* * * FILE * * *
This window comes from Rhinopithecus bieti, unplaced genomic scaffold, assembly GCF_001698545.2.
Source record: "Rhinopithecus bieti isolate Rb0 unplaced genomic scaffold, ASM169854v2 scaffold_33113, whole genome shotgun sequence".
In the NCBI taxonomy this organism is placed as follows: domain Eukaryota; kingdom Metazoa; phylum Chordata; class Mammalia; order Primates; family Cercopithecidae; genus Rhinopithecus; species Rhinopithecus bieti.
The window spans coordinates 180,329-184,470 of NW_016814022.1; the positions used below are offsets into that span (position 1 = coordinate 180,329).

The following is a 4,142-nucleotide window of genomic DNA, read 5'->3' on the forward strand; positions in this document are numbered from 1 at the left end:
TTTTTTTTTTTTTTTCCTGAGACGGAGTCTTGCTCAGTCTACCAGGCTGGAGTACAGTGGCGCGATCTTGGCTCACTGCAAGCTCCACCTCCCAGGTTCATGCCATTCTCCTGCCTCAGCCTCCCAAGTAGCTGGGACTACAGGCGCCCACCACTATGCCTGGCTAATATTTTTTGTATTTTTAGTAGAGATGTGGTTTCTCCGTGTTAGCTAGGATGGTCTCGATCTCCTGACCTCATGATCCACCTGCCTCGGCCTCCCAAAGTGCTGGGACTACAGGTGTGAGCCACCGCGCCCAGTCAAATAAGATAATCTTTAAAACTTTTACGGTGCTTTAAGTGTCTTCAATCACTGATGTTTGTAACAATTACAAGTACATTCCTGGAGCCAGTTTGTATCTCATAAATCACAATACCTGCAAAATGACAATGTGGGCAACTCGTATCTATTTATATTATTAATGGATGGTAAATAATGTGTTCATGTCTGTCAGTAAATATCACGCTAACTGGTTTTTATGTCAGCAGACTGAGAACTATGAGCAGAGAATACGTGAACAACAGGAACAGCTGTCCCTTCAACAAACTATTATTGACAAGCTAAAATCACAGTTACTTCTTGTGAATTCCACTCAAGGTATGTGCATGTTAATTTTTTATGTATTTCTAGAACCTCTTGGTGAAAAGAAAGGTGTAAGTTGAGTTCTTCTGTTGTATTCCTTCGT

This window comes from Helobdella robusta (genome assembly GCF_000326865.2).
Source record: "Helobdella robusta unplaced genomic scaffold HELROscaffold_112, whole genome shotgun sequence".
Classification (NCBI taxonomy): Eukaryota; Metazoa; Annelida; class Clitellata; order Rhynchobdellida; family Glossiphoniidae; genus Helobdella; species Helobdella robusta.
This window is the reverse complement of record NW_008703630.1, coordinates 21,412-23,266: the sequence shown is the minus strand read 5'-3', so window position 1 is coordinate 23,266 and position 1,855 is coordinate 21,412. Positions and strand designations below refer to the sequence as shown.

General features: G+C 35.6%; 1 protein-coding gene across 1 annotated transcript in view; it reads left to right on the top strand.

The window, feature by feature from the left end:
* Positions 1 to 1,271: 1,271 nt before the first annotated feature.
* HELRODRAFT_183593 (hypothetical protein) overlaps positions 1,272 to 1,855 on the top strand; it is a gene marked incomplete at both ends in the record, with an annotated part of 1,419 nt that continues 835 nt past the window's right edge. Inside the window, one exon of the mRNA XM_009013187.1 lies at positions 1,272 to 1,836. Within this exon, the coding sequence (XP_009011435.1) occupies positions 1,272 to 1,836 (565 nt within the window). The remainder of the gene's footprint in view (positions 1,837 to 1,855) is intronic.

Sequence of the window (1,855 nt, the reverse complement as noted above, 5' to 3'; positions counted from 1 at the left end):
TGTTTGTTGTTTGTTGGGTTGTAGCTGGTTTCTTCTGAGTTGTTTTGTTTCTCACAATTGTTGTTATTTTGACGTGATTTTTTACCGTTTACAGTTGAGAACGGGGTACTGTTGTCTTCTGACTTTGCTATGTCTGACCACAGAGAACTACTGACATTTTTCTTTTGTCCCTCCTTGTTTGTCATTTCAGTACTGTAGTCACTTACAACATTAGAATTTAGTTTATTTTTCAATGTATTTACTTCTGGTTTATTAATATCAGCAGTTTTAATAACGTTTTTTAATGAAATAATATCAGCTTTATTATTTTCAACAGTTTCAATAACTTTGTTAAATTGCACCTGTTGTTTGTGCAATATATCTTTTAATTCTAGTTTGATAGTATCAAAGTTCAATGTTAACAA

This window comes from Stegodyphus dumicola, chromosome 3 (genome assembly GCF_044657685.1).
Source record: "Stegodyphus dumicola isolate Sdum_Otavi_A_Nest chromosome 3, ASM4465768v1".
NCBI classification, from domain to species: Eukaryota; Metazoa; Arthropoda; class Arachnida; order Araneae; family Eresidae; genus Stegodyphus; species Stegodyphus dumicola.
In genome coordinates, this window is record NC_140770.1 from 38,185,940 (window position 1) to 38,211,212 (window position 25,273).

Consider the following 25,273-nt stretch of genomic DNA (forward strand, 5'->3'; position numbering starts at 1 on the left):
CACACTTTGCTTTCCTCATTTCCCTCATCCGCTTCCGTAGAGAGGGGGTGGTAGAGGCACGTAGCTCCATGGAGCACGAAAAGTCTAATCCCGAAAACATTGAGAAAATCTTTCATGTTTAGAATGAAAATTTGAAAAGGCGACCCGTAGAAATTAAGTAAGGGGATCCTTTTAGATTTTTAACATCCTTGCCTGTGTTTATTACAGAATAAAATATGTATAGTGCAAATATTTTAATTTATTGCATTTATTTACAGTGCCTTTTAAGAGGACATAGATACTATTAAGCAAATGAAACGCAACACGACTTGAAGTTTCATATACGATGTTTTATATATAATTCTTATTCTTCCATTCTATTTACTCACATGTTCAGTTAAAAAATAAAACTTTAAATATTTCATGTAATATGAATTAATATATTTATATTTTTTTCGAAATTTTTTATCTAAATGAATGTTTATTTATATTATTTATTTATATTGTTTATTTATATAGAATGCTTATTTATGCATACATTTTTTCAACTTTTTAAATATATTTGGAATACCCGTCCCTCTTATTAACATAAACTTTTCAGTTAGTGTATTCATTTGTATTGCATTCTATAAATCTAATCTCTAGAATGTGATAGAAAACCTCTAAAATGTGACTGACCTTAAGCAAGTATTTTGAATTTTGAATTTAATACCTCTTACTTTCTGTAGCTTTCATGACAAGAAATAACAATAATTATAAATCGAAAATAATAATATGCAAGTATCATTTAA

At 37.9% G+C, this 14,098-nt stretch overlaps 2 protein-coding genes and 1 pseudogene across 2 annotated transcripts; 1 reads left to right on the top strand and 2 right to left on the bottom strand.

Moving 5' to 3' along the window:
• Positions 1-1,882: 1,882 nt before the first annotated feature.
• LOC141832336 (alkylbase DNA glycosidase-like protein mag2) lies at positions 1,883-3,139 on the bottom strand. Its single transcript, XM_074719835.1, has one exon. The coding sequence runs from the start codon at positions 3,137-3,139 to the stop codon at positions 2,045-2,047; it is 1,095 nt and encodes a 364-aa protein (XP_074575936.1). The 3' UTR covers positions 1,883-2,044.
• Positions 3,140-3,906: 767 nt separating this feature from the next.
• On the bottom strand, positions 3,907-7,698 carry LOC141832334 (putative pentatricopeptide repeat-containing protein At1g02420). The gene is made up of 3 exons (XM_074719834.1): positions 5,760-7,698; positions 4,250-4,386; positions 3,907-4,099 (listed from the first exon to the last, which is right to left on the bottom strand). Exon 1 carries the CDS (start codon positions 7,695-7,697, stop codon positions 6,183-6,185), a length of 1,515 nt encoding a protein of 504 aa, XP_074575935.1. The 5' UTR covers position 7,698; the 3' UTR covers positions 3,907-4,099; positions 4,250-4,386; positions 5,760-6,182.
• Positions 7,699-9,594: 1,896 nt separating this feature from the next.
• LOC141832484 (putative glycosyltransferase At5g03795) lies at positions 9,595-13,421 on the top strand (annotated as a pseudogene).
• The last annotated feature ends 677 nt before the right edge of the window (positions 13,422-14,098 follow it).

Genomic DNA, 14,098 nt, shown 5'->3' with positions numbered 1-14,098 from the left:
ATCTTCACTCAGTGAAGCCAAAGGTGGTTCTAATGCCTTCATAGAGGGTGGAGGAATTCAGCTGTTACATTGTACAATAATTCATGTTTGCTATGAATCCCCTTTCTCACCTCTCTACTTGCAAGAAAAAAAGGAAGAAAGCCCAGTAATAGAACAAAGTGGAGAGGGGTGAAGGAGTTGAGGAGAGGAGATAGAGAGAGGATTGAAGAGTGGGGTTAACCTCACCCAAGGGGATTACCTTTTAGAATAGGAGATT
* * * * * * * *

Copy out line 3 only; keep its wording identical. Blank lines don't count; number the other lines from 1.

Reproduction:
In the NCBI taxonomy this organism is placed as follows: domain Eukaryota; kingdom Metazoa; phylum Chordata; class Mammalia; order Primates; family Cercopithecidae; genus Rhinopithecus; species Rhinopithecus bieti.